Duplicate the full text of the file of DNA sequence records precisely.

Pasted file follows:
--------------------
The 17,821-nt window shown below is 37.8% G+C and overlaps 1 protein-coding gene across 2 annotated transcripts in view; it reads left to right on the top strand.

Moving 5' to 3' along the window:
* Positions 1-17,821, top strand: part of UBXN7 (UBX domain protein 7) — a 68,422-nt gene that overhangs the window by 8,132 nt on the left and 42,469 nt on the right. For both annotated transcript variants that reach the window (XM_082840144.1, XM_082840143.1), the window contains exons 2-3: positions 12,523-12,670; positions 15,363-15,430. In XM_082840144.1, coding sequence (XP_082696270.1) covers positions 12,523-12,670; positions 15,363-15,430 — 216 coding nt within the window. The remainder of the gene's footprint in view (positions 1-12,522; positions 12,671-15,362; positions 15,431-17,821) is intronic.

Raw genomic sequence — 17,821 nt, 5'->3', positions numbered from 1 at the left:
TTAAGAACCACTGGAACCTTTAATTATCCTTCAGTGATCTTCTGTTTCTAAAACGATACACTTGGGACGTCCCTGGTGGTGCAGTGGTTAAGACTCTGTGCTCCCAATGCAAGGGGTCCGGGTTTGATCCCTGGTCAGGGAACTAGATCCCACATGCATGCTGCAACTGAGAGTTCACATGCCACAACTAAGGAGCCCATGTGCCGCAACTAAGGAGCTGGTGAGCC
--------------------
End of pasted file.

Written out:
The 17,821-nt window shown below is 37.8% G+C and overlaps 1 protein-coding gene across 2 annotated transcripts in view; it reads left to right on the top strand.

Moving 5' to 3' along the window:
* Positions 1-17,821, top strand: part of UBXN7 (UBX domain protein 7) — a 68,422-nt gene that overhangs the window by 8,132 nt on the left and 42,469 nt on the right. For both annotated transcript variants that reach the window (XM_082840144.1, XM_082840143.1), the window contains exons 2-3: positions 12,523-12,670; positions 15,363-15,430. In XM_082840144.1, coding sequence (XP_082696270.1) covers positions 12,523-12,670; positions 15,363-15,430 — 216 coding nt within the window. The remainder of the gene's footprint in view (positions 1-12,522; positions 12,671-15,362; positions 15,431-17,821) is intronic.

Raw genomic sequence — 17,821 nt, 5'->3', positions numbered from 1 at the left:
TTAAGAACCACTGGAACCTTTAATTATCCTTCAGTGATCTTCTGTTTCTAAAACGATACACTTGGGACGTCCCTGGTGGTGCAGTGGTTAAGACTCTGTGCTCCCAATGCAAGGGGTCCGGGTTTGATCCCTGGTCAGGGAACTAGATCCCACATGCATGCTGCAACTGAGAGTTCACATGCCACAACTAAGGAGCCCATGTGCCGCAACTAAGGAGCTGGTGAGCC